I watch him, tattered stonewash jeans, white threadbare tanktop. His mop of white hair the same since the day I was born. He is so tan, my mom calls him a Native American. I believed her for a season. One step, two step, slowly, purposefully, meditatively across the yard, under the walnut tree, branches sagging with the gifts the squirrels had not yet pilfered. He’s pushing a wheelbarrow. I stand up, from a squat, leaving the arrangement of sticks to organize themselves. Dust off my pants, the cement powder swirling up in my wake and I head straight for him, my Pop. It was summer, that I am sure of. The angle of the sun, the shadows stretching so far they fold back into themselves, that feeling of nostalgia in the pit of my stomach, below my rib cage, the smell of bar soap snapping the world into focus, tightening my throat.
He was laying brick. And I was his assistant.
The cool, substantial feel of the bricks. Their sharp yet crumbly edges. Their earthen red. The smell of mortar, a bitter and salty and elemental taste. The coarse texture of crust on the wooden paddle we use to mix it.
It was like a jigsaw puzzle. Something that was so tangible, a start and a finish. Each piece coming together to make a cohesive whole. Scrape, spread, lift, squash. One by one, they stack, mortar dripping onto the ground next to the dried out worms. The wall we built that week was partly to protect the garden. Sometimes I think it was just to keep busy together. It was an entire thing. A whole memory.
We didn’t talk much. But there was a lot of whistling – he taught me how – and singing songs he heard working in the steel mills, big bands from the 40s, from the War, from the corners of his mind when life was easier, a whole world of possibilities stretching out in front of him. No thorns, only roses. I always wished I could crawl into his mind, curl up with his memories.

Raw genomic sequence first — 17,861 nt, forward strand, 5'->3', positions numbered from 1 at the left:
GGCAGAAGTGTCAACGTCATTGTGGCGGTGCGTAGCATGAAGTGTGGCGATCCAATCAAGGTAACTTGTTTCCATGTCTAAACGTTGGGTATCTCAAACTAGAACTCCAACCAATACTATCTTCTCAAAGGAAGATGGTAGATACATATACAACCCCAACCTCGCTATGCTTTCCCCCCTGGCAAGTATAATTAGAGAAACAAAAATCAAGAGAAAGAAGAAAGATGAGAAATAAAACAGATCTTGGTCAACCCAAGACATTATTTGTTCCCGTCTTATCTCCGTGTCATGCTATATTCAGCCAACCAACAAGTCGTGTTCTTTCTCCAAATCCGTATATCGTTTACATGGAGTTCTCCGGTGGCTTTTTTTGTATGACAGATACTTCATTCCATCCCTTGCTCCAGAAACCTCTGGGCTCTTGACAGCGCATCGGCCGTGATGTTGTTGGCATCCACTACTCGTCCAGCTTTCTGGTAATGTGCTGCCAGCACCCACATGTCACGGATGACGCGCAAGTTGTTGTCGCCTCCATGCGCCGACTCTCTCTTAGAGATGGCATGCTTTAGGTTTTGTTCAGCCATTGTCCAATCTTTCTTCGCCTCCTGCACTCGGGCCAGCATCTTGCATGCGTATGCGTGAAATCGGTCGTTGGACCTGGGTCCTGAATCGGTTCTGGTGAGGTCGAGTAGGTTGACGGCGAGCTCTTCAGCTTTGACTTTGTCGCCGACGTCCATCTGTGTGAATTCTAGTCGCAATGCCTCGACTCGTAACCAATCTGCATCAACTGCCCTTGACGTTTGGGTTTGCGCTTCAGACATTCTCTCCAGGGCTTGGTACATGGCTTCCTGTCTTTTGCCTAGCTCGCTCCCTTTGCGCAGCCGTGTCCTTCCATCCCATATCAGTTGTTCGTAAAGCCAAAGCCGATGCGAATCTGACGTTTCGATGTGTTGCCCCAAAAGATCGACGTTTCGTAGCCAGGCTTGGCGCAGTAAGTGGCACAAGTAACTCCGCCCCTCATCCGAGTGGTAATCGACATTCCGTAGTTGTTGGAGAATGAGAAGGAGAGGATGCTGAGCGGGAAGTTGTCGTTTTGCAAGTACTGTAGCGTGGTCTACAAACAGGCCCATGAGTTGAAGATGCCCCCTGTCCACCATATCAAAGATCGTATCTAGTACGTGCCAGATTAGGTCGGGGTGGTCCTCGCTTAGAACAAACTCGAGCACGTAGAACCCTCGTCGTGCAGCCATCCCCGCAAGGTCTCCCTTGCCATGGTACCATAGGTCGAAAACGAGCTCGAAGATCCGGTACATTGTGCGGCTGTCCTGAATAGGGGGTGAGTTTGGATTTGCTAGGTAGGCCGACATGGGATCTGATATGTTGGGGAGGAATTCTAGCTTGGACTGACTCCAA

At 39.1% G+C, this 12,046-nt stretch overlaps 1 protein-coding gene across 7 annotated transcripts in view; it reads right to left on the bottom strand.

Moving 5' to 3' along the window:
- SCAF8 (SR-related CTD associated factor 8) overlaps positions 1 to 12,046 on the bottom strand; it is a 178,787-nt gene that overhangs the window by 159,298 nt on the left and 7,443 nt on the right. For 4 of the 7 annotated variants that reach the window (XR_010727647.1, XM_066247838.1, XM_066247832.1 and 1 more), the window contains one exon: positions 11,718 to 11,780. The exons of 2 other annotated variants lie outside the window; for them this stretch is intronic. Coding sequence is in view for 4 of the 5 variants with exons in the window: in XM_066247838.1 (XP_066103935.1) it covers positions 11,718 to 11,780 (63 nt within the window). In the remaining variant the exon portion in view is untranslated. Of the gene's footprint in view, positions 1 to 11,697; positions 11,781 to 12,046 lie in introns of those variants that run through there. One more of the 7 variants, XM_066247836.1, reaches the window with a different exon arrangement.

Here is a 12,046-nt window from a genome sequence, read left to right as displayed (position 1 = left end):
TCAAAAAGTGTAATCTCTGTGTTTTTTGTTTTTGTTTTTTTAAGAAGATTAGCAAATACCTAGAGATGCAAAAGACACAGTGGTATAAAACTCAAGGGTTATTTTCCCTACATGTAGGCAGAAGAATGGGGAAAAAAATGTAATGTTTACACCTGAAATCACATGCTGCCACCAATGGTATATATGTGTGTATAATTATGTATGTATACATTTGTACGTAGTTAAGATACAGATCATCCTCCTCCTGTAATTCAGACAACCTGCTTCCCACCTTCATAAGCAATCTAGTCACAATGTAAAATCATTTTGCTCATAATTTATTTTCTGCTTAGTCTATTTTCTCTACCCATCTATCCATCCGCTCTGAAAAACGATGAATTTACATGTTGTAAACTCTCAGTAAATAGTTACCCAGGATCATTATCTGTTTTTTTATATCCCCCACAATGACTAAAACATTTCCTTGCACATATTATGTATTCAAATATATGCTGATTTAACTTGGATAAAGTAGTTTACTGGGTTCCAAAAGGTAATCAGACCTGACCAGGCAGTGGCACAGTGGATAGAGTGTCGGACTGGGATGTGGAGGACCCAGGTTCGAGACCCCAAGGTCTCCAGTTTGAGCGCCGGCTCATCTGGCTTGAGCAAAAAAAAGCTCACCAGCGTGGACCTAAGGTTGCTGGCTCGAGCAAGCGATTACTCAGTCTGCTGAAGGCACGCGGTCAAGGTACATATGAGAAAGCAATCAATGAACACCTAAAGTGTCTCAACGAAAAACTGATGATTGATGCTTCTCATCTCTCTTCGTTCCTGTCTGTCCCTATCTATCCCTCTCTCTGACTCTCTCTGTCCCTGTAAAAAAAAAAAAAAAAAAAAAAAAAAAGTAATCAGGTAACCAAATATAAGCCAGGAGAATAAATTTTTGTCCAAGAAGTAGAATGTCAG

I have been thinking of this lately, how often I laid brick when I was little. It came to me when I realize that this memory of me as a 5-year-old is much more vivid, more alive, then things that happened yesterday, last year, 5 years ago. You see, I am having trouble laying down new memories.
What is it?
They say the fog of cancer treatment can last years. They say being in menopause at a young age can put me at risk for early-onset Alzheimer’s. They say that the ongoing trauma, the loss, the pain can interfere with the synapses, the well-worn grooves of the amygdala and the millions of neurons that connect up in some universal yet incredibly individual grey matter to create the picture in my mind’s eye. They say that constant adrenaline keeps a person focused on the here and now, survival, safety, shelter, sustenance. A myopia takes over.
What am I losing, when I feel like the memories I want to create, brick by brick, are gone, may be never were there? If I’m not my mind, what am I? Who am I?